Impact of student loans debt on immigrants’ quality of life

As a religious refugee from one of the former Soviet Union republics – Belarus, in 2001 I arrived in California and, a few years later, I entered the Fresno Pacific University at the Faculty of Psychology. When enrolling in this state-accredited Christian university, as an immigrant, I was expected to be entitled to a substantial discount on tuition fees, as well as some benefits. Without a job and sufficient funding (it was a full-time study), like millions of other American students, I was forced to apply for a loan from one of the credit organizations, which later was accused in deceptive lending practices in several States.

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In fact, the loan coverage included tuition fees, accommodation, meals on campus, and, of course, expensive textbooks that had to be purchased almost every semester. Lacking the appropriate finance, being a young and inexperienced immigrant, not knowing English and not being aware of the capitalism structure of the American economy, I decided to sign a contract with a credit institution.

But I never got to finish my studies – I attended the University during the day and worked hard at night to support my existence. As a result, I had to give up my education and fully focus on financial support of myself.

Special attention should be paid to the recruiters of this Christian higher educational institution, who constantly ply the Slavic churches across the U.S., recruiting future students among inexperienced immigrant youth. They not only consistently promised a fortune after graduation, but tirelessly advertised benefits of studying at the Christian university, as well as endless discounts and grants (many of which never reached the students).

In my case the situation turned out to be not so deplorable – I just owed the state a couple of thousand dollars, but some of my immigrant fellows owed $50-60, or even $80 thousand for studying in other Californian universities. Not having received the appropriate job and not having any other good source of livelihood, some of them found themselves at a low point of life and now are languishing.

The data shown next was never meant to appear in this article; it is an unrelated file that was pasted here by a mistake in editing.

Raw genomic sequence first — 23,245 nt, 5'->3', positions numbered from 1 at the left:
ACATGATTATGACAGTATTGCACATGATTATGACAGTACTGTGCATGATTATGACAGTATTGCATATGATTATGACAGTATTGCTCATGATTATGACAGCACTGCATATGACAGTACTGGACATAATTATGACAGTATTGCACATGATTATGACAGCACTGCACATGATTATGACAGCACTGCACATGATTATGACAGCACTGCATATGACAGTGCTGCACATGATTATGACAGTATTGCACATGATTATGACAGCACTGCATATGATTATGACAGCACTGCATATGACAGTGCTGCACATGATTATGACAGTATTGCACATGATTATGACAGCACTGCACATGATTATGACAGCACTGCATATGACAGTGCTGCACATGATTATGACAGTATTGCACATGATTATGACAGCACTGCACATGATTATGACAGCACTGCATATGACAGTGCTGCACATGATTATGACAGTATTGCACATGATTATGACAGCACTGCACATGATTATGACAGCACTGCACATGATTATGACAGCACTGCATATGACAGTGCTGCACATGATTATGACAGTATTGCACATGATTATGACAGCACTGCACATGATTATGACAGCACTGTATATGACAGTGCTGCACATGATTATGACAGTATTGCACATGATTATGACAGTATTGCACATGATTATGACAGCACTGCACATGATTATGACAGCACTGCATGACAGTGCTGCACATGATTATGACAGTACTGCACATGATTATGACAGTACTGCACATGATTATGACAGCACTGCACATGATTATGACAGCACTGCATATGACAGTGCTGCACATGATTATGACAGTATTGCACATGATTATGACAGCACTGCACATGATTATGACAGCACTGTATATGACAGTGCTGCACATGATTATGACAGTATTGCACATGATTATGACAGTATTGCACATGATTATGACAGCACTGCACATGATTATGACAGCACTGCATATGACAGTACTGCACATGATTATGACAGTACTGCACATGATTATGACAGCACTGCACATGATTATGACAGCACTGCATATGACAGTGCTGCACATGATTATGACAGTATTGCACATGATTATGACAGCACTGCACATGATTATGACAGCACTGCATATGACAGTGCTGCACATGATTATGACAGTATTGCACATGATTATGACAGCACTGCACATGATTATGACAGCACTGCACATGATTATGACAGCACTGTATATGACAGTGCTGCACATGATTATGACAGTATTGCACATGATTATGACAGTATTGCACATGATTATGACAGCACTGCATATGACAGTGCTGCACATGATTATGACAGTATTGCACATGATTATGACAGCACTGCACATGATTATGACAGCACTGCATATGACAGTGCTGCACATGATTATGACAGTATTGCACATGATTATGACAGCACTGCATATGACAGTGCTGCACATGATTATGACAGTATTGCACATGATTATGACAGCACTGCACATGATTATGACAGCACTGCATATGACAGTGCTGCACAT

As the Democratic administration got to power in Washington, D.C., the calls to forgive student loans sound clearer throughout the United States, according to former students, unfairly hung on them by greedy university administrations and credit institutions. The other day on the air of the non-profit organization Ethnic Media Services, Ro Khanna, congressman from the House of Representatives, who represents California’s 17th Congressional District, confirmed the right of President Biden to join the fight for financial freedom of debtor students: “American who are making less than $125,000 a year, we need to forgive those loans and we have the capacity to forgive those loans. The president has the power”.

According to the Congressman, canceling student debt to the debtors will cost the U.S. Government over $1 trillion dollars. The politician proposes to take the corresponding budget from a fund that will be formed as a result of the STOP CHEATERS ACT (Stop Corporations and Higher Earners from Avoiding Taxes and Enforce Rules Strictly (CHEATERS) – Act to bring back tax enforcement on the ultra-rich aims to make ultra-rich corporations pay their fair share) submitted to Congress in February this year.

As for now, President Biden is willing to forgive as far as $10,000 in debt, not $50,000, as suggested by some of the activists. The fact is that, according to Joseph Biden, the forgiveness of serious debts “will give disproportionate preferences to ultra-rich Americans,” while forgiving relatively small amounts will significantly help the poor.

California resident Andrea Campos was learning Criminal Law at Heald College in Northern California, but after a scandal of deceiving future students, the college went out of business and left her with $13,000 in debt and financial uncertainty.

“Due to my debt and bad credit history, I didn’t get a job on my field and I could not get a bank car loan and credit cards,” said Andrea Campos.

Gabriel Stewart, another former college student in San Jose, shared a similar experience, he said about his student debt of $52,000. After graduation, Gabriel got married and his wife’s student debt was also added to the expenses of the young family. And this is all on top of other loans and credit card debts. Soon their son was born and the family had to live in one room with a newborn child. As a result, the quality of life of a married couple has significantly deteriorated, since all of their money are going to pay off debts.

“It’s a constant stress when you can’t relax and feel free even for a second,” Stewart says.

US student loan debt has grown rapidly since 2006. In 2019, the debt was about $1.6 trillion, which is about 7.5% of the country’s GDP. American politicians have recognized the rise in student loan debt as a crisis. Former Secretary of education Betsy DeVos said the Federal Student Aid portfolio “accounts for nearly 10% of our nation’s debt.” About 45 million people have student loan in debts. In 2018, a borrower owed an average of $37,172, which is $20,000 more than in 2005.

Ruslan Gurzhiy,

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